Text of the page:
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Pensioner and NHS nurse are first ventilated Covid-19 patients to leave hospital

Danny Egan and charge nurse David Courtney-Williams had both been in an intensive care unit after testing positive for Covid-19

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Pensioner Danny Egan was one of the first two coronavirus patients to leave hospital after being put on a ventilator (Swansea Bay UHB)

Pensioner Danny Egan was one of the first two coronavirus patients to leave hospital after being put on a ventilator (Swansea Bay UHB)

Pensioner Danny Egan was one of the first two coronavirus patients to leave hospital after being put on a ventilator (Swansea Bay UHB)

A pensioner and an NHS nurse have become the first two ventilated patients to leave a hospital in Wales after recovering from coronavirus.

Danny Egan, 73, and charge nurse David Courtney-Williams, 48, were both given a rousing round of applause by dozens of staff as they were wheeled out of Swansea’s Morriston Hospital.

Both men were said to have been “extremely unwell” during a time when they had to be placed on ventilators in the hospital’s intensive care unit.

On Tuesday, Mr Courtney-Williams, who is a nurse at nearby Singleton Hospital in Swansea, gave a thumbs up as he was clapped out by his NHS colleagues.

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Danny Egan with Sister Kirsty Hopkins before he was discharged (Swansea Bay UHB)

Danny Egan with Sister Kirsty Hopkins before he was discharged (Swansea Bay UHB)

Danny Egan with Sister Kirsty Hopkins before he was discharged (Swansea Bay UHB)

Within an hour Mr Egan, a retired service engineer from Port Talbot, was also clapped out of hospital following his own recovery, and told staff the first thing he would do was kiss his wife.

He said he had no memory of falling ill, and praised staff for aiding his recovery.

“We went out, my son’s birthday, and the next thing I was waking up in a ward and I didn’t have any socks on and people were trying to tell me to move my feet and I thought, ‘How can I move my feet? Where am I?’” he said.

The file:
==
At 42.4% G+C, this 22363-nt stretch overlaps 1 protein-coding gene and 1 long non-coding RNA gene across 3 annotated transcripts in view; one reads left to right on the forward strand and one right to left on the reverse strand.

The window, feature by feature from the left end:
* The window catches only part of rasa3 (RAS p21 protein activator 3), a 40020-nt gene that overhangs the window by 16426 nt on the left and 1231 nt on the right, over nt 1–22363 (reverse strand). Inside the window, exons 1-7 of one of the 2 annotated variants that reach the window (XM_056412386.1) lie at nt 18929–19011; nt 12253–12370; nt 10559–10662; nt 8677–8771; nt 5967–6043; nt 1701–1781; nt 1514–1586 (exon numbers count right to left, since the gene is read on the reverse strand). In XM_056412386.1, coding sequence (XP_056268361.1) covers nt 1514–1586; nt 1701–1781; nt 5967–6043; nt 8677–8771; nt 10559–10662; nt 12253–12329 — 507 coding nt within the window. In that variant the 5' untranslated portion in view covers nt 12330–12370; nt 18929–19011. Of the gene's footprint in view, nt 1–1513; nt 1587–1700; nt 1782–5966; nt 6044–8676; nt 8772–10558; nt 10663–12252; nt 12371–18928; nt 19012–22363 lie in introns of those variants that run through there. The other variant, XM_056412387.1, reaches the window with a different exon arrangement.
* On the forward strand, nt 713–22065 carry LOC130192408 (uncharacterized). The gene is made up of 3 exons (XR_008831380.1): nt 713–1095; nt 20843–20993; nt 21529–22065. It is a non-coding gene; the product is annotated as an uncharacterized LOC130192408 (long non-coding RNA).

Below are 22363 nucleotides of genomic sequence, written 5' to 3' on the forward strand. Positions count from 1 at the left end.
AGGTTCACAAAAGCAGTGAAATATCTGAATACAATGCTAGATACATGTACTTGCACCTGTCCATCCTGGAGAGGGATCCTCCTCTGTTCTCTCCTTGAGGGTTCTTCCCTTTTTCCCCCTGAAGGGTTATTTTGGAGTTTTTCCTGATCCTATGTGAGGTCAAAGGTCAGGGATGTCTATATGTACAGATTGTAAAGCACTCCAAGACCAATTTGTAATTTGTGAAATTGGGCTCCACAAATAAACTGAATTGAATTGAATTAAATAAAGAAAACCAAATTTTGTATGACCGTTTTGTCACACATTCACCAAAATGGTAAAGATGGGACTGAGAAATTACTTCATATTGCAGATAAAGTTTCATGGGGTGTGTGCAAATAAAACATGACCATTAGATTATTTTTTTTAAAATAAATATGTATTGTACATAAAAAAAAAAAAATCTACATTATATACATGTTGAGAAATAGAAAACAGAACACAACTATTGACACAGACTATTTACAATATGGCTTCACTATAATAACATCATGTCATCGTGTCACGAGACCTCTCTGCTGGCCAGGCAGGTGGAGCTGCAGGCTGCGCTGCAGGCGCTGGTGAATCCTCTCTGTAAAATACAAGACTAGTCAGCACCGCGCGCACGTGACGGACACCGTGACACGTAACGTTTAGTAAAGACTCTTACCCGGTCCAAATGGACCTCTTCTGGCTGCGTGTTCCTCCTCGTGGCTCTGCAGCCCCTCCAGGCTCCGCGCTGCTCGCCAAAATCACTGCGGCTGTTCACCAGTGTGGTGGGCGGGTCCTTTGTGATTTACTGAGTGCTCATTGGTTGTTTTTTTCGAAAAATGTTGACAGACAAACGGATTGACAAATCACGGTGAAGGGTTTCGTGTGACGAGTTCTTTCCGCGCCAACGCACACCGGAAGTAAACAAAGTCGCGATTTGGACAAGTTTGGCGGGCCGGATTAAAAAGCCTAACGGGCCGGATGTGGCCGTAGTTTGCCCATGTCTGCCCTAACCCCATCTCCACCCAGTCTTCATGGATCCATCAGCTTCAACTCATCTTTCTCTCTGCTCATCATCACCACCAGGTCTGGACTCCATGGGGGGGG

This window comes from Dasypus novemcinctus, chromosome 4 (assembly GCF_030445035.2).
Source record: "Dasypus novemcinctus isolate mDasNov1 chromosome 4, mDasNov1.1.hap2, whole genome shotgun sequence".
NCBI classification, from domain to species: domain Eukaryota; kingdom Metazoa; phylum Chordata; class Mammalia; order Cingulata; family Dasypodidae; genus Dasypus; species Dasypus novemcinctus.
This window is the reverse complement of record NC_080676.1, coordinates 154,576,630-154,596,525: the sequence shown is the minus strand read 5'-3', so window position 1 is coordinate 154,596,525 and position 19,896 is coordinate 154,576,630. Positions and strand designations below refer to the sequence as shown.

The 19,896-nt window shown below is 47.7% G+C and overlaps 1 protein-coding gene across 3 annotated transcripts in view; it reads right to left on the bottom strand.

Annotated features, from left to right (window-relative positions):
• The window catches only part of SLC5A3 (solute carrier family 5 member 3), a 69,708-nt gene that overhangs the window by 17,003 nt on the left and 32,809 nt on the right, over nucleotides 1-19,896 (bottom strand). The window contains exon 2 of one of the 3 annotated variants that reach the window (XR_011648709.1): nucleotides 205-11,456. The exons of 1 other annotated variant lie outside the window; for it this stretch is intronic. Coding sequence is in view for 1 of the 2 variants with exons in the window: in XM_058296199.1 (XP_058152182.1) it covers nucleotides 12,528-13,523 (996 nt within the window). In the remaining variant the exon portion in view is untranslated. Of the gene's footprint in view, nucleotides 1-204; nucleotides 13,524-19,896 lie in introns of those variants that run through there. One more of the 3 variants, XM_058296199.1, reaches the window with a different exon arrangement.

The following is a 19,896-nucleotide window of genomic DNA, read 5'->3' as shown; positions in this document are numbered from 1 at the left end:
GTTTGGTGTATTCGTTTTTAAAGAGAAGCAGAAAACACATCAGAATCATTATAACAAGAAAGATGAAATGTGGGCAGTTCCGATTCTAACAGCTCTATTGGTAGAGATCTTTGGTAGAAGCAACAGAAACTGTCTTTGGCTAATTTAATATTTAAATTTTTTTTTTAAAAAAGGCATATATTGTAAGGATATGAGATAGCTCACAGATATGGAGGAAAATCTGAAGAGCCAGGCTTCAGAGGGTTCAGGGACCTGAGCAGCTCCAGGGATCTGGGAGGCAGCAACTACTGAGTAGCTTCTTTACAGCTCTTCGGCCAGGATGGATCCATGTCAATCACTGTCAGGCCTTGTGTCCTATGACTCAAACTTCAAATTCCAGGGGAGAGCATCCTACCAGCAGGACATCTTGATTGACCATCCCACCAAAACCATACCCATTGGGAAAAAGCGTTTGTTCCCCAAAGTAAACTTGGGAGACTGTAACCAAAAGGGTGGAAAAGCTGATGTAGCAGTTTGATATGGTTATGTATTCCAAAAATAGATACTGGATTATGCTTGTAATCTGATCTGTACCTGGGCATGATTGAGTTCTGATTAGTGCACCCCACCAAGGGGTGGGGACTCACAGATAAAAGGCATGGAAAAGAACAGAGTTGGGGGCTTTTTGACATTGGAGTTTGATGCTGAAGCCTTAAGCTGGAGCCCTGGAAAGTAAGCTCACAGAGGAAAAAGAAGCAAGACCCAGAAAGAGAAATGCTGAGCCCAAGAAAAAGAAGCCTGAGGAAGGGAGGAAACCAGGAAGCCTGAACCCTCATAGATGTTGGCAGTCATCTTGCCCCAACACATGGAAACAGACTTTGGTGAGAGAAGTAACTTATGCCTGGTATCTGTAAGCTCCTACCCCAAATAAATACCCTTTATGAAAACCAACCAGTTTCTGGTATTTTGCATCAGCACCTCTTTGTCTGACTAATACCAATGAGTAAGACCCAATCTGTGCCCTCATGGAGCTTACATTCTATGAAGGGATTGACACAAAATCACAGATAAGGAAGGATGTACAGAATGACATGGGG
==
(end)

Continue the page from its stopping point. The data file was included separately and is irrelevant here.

“I don’t remember coming here, but within weeks things started moving and started going. Of course, the family weren’t here with the restrictions.

“But I have got two little grandchildren out there. I could probably pick them up today. This time last week I wouldn’t have been able to pick them up.

“I feel a heck of a lot better.”

He added: “I don’t know what the top team is in anybody’s eyes football wise, but this has got to be it for rebuilding people. I think they could even put a chain on your bike.”

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Charge nurse David Courtney-Williams gives colleagues the thumbs up as he is clapped out of Morriston Hospital (Swansea Bay UHB)

Charge nurse David Courtney-Williams gives colleagues the thumbs up as he is clapped out of Morriston Hospital (Swansea Bay UHB)

Charge nurse David Courtney-Williams gives colleagues the thumbs up as he is clapped out of Morriston Hospital (Swansea Bay UHB)

Ward H sister Kirsty Hopkins said of both men: “They were extremely unwell and were ventilated for quite a while in ITU.

“You will have seen in the media that some people are not managing to come off the ventilator, so it has been amazing to see them recover and being discharged.”

She added: “It’s a really proud moment. We have had to adapt so quickly. We are a completely different ward normally – we’re a urology ward – so going to medical looking after respiratory patients, the team have been amazing. They have really adapted well.”

Mark Madams, the hospital’s nurse director, said the discharges had “lifted the spirits” of staff who had experienced difficult times in recent weeks.

He said: “Obviously there have been some very sad outcomes. All of the clinical teams really feel each and every one of them.

“So it’s really uplifting and very supportive to the staff to know we have had some survivors from coronavirus and seeing them being discharged today really reinforces that we strive every time to give the best outcomes for patients.”

PA